View of the Temple of ‘Giove Olimpio’, Syracuse, Sicily
Inscribed With The Title ‘Avanzi Del’Tempio Di Giove Olimpio/ A Siracusa’ In Pen And Black, Lower Right
Pencil, Pen And Blue And Black Ink, Pen And Brown Ink Framing Lines
228 X 342 Mm. (9 X 13 1/2 In.)
£1,800 (including Frame).
Valley of the Temples, in which lies The Temple of Olympian Zeus, is the most renowned attraction in Agrigento, a large archeological site containing the remains of various Doric temples dating from the 5th century B.C.
The Temple of Olympian Zeus, having been razed to the ground, was re-erected following the victory of the people of Agrigentum over the Carthaginians at Himera (in about 480 BC) as a gesture of thanks to Zeus, it was one of the largest temples built in ancient times, being 113m long by 36m wide, and is thought never to have been completed. The entablature was supported by half-columns 20m high, which probably alternated with giant male caryatids.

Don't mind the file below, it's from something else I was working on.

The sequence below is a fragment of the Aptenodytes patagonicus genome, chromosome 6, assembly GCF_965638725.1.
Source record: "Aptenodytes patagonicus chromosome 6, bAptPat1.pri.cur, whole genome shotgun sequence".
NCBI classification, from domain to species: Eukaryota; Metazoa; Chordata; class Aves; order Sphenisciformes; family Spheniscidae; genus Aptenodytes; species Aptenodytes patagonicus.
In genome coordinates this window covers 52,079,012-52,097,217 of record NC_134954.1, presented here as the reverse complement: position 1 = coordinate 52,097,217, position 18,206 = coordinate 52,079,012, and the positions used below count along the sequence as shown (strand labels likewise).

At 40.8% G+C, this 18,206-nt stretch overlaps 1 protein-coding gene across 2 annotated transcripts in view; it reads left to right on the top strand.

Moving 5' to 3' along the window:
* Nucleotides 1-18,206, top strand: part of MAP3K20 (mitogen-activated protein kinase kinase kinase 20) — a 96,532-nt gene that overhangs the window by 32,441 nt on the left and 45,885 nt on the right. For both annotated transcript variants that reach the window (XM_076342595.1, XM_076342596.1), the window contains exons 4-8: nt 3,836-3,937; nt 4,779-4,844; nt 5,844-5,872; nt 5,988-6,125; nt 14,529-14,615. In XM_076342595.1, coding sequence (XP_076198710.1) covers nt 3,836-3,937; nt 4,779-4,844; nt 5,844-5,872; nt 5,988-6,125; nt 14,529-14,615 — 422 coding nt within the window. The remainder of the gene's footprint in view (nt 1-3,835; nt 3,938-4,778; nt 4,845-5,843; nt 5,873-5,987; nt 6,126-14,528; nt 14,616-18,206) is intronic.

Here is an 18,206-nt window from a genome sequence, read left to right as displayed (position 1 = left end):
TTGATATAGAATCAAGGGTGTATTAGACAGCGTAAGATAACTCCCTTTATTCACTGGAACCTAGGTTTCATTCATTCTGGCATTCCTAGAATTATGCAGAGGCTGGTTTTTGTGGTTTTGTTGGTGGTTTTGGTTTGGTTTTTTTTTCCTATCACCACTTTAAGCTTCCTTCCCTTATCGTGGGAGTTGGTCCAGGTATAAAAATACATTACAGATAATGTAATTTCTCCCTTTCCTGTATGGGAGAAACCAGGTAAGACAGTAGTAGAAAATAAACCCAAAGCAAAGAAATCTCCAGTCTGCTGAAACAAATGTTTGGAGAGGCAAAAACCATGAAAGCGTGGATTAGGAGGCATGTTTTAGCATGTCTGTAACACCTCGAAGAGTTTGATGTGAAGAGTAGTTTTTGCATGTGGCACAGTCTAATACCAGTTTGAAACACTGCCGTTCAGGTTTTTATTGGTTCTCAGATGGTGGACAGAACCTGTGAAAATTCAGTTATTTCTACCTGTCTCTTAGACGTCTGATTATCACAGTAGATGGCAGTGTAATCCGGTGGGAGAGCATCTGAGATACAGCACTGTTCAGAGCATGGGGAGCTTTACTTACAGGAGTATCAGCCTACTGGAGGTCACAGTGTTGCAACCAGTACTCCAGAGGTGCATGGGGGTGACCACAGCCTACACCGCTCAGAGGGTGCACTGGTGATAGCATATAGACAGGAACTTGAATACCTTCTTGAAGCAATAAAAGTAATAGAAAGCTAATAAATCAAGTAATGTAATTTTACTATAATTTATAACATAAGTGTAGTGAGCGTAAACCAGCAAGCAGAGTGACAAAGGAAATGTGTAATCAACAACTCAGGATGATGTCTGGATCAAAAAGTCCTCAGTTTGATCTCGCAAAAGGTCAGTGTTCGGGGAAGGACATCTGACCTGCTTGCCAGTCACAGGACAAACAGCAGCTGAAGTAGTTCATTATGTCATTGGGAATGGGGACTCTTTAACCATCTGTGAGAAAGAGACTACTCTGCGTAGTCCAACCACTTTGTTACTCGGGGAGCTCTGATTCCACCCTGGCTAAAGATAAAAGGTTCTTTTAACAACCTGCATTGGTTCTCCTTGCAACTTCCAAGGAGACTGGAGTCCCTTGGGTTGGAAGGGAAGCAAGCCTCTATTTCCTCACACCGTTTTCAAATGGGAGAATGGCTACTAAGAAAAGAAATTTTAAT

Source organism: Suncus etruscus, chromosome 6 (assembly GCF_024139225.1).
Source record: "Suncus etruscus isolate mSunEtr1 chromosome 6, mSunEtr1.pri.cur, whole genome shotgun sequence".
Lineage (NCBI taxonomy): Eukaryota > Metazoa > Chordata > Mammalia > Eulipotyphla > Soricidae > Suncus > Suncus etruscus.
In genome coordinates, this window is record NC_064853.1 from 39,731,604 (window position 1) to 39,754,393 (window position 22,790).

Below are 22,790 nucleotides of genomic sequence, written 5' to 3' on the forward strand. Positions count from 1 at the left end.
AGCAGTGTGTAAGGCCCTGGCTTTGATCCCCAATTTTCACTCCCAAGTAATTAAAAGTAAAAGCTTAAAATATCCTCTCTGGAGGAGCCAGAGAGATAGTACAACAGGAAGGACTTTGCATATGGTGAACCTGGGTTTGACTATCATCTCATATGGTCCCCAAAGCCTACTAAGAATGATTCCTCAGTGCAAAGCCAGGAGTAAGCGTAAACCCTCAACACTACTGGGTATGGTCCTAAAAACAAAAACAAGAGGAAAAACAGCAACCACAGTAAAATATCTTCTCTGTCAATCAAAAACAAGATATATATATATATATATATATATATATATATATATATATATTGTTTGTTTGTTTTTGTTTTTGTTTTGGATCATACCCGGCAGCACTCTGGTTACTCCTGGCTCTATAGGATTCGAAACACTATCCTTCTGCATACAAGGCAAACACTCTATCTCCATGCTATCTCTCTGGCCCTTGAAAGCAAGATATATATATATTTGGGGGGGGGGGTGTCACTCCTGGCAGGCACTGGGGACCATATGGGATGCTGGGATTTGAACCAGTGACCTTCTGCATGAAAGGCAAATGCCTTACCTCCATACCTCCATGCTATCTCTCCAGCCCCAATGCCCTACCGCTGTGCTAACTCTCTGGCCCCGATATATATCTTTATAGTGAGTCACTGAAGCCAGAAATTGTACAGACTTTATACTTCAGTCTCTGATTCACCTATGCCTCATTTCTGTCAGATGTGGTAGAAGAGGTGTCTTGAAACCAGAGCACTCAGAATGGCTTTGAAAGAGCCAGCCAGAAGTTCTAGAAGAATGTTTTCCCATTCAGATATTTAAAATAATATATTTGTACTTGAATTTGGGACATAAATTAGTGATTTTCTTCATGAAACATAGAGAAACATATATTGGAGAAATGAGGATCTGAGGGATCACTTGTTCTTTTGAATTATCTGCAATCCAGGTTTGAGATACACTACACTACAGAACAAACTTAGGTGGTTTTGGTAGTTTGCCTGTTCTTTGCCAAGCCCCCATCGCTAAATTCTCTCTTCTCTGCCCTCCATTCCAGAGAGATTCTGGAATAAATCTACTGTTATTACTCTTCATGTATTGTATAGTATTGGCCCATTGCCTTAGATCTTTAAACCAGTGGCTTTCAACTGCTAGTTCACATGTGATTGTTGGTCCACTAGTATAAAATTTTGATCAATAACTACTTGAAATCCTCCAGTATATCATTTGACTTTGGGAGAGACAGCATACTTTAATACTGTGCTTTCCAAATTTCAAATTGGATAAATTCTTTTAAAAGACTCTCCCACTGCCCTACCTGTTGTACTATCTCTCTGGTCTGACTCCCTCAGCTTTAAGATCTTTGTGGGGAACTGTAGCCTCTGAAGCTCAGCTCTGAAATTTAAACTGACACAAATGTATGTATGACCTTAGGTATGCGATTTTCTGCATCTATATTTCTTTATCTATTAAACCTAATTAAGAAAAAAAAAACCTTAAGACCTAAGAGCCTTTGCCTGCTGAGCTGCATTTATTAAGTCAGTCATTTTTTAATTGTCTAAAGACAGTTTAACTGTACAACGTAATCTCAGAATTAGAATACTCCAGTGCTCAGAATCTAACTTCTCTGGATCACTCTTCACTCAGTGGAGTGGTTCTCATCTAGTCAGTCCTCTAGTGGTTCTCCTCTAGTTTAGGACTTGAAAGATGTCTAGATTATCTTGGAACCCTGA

Antonio Senape is one of the most prolific Italian “vedutisti” from the first half of the 1800’s. While there is a great quantity of his drawings there is very little known about his life: his art is not mentioned in biographies and has been studied very little even in monographs on nineteenth century landscape painting. His year of birth, 1788, is from a document from 1815 that was found recently where Senape himself declares to be 27 years old and a resident of Rome. That he lived to the 1850s is certain from the many pictures he did of buildings constructed at that time. In one of his pictures of the Gulf of Naples you can see the Napoli-Portici railway line that was inaugurated in 1839. One of the first in depth studies on Antonio Senape was written in 1988, in the occasion of a show of his work held in Rome. Together with another show in Naples at the end of 2006 dedicated to the Campi Flegrei, there have been other updates on this interesting yet mysterious artist who was a protagonist on the nineteenth century landscape painting scene. Help in reconstructing some moments of the artist’s life comes from the numerous inscriptions that he wrote on his drawings, that indicate the place, his name, the address where he was living at the time and sometimes even the date in which he did the drawing. This was a habit amongst contemporary gouache artists and it seems that it was in some way useful in the selling of the works. Senape himself informs us of his work as a restorer and as of a teacher of “disegno con la penna”, pen and ink drawing, as we can read from an inscription inside one of his albums. Probably his pupils were tourists who liked the landscapes he had done. Probably teaching was a sideline as he was already quite busy doing “vedute” on commission. While he was born in Rome, Senape felt closer to Naples, even though he lived and painted all over Italy and all the way to Switzerland. A precious witness to his travels is an album of over 100 original drawings, the most important collection of his work found to date and almost certainly the product of a long Grand Tour done as part of the entourage of a particularly fastidious client. This collection of landscapes, that was in a collection in California until 2001, is extremely interesting: in 1930 in was shown at the Huntington Institution in San Marino, California attributed to Joseph Mallord William Turner, an improbable ascription but one, as we will see, that is not without some interesting comparisons.